(Reporting by Laila Bassam in Aleppo and Tom Perry, John Davison and Lisa Barrington in Beirut, John Irish in Paris, Stephanie Nebehay in Geneva and Michelle Nichols at the United Nations; Writing by Giles Elgood, editing by Peter Millership)

Men react as they stand outside buses evacuating people from a rebel-held sector of eastern Aleppo
Men react as they stand outside buses evacuating people from a rebel-held sector of eastern Aleppo, Syria December 15, 2016. REUTERS/Abdalrhman Ismail
Empty buses are seen leaving after the evacuation of people from eastern Aleppo was suspended, Syria December 16, 2016. REUTERS/Omar Sanadiki
An evacuee from rebel-held east Aleppo, sits on a wheelchair upon his arrival with others to the town of al-Rashideen, which is held by insurgents, Syria December 15, 2016. REUTERS/Ammar Abdullah

 

A rebel fighter stands near a bus transporting evacuees from rebel-held eastern Aleppo, upon their arrival to an area on the western edge of Aleppo city which is held by insurgents, in Syria December 16, 2016. REUTERS/Ammar Abdullah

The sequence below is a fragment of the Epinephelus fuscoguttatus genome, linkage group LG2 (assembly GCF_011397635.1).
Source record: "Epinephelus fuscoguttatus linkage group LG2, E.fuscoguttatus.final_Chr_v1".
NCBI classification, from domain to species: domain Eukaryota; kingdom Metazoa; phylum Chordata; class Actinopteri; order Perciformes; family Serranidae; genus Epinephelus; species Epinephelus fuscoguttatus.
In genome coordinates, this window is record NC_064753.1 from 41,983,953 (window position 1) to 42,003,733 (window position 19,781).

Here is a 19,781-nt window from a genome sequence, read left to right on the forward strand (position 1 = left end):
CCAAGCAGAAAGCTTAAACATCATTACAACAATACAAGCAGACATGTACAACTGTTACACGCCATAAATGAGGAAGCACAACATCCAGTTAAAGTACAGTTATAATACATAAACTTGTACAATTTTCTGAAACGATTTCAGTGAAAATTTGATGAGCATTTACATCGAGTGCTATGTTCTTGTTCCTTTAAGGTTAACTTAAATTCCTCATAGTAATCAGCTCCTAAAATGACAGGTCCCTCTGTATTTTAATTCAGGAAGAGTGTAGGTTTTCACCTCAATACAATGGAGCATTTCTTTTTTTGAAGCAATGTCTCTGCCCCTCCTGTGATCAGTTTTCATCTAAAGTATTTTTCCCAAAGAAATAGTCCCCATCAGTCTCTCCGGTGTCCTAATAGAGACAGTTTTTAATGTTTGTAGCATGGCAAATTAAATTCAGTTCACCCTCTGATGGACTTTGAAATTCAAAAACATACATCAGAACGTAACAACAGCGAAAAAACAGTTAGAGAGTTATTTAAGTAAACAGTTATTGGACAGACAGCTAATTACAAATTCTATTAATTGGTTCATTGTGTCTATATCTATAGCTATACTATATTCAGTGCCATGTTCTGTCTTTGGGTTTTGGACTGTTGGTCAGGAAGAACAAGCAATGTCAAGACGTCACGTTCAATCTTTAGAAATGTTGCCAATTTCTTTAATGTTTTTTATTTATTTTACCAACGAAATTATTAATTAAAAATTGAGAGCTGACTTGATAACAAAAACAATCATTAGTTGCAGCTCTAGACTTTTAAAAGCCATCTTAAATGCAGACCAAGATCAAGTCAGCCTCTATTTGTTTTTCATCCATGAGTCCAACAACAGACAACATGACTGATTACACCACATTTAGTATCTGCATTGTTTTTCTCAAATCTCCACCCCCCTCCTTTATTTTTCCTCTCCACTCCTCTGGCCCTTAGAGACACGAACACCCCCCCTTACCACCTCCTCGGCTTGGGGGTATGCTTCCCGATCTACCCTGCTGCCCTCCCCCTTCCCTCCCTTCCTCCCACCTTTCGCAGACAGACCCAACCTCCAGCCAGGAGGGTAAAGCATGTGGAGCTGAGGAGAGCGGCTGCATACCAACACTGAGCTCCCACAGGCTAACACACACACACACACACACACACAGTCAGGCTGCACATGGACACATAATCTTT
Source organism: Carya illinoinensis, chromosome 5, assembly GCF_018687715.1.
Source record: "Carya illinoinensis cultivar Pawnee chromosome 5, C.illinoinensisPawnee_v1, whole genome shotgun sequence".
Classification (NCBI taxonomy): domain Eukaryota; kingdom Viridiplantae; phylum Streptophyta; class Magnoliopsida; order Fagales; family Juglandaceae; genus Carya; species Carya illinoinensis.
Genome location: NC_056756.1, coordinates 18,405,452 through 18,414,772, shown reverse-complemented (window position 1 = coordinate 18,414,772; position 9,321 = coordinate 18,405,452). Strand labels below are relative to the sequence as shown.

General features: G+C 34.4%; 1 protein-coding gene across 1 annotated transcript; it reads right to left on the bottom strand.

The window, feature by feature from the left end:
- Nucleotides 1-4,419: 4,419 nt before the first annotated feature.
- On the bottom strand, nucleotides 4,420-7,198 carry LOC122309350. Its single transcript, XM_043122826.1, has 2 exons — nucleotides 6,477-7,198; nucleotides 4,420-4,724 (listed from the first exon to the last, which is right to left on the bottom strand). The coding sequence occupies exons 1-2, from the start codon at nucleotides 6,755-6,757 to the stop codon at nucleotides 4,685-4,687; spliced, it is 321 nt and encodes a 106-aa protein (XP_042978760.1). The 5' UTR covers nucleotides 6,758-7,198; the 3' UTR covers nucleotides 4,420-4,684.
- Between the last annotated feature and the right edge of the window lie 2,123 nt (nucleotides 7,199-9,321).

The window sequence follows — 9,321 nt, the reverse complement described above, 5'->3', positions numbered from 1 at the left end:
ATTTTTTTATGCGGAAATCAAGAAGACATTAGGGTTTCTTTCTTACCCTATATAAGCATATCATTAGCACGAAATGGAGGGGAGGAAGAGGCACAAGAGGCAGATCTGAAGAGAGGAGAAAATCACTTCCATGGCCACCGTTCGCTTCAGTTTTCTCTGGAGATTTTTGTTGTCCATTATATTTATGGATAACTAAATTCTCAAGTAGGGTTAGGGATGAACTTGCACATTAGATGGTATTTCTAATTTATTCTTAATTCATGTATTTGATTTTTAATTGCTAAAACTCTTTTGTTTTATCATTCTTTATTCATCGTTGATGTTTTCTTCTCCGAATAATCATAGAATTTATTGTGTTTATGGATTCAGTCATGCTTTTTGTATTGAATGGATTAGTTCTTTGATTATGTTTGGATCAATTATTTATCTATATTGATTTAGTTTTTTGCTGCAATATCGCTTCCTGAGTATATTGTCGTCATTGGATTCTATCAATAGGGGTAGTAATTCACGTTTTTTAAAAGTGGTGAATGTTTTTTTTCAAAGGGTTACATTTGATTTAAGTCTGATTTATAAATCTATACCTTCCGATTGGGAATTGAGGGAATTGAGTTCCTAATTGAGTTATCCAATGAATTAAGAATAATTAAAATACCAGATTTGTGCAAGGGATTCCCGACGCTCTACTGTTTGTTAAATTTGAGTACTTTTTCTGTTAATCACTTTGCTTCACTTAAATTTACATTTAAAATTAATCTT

Evacuees from rebel-held eastern Aleppo react upon their arrival to an area on the western edge of Aleppo city which is held by insurgents, in Syria December 16, 2016. REUTERS/Ammar Abdullah
Evacuees from rebel-held eastern Aleppo arrive to an area on the western edge of Aleppo city which is held by insurgents, in Syria December 16, 2016. REUTERS/Ammar Abdullah
Evacuees from rebel-held eastern Aleppo, arrive in a car with a shattered windscreen to an area on the western edge of Aleppo city which is held by insurgents, in Syria December 16, 2016. REUTERS/Ammar Abdullah
Forces loyal to Syria’s President Bashar al-Assad sit on a tank as a convoy of buses and other vehicles bringing people out of eastern Aleppo turns back in the direction of the besieged rebel enclave, Syria December 16, 2016. REUTERS/Omar Sanadiki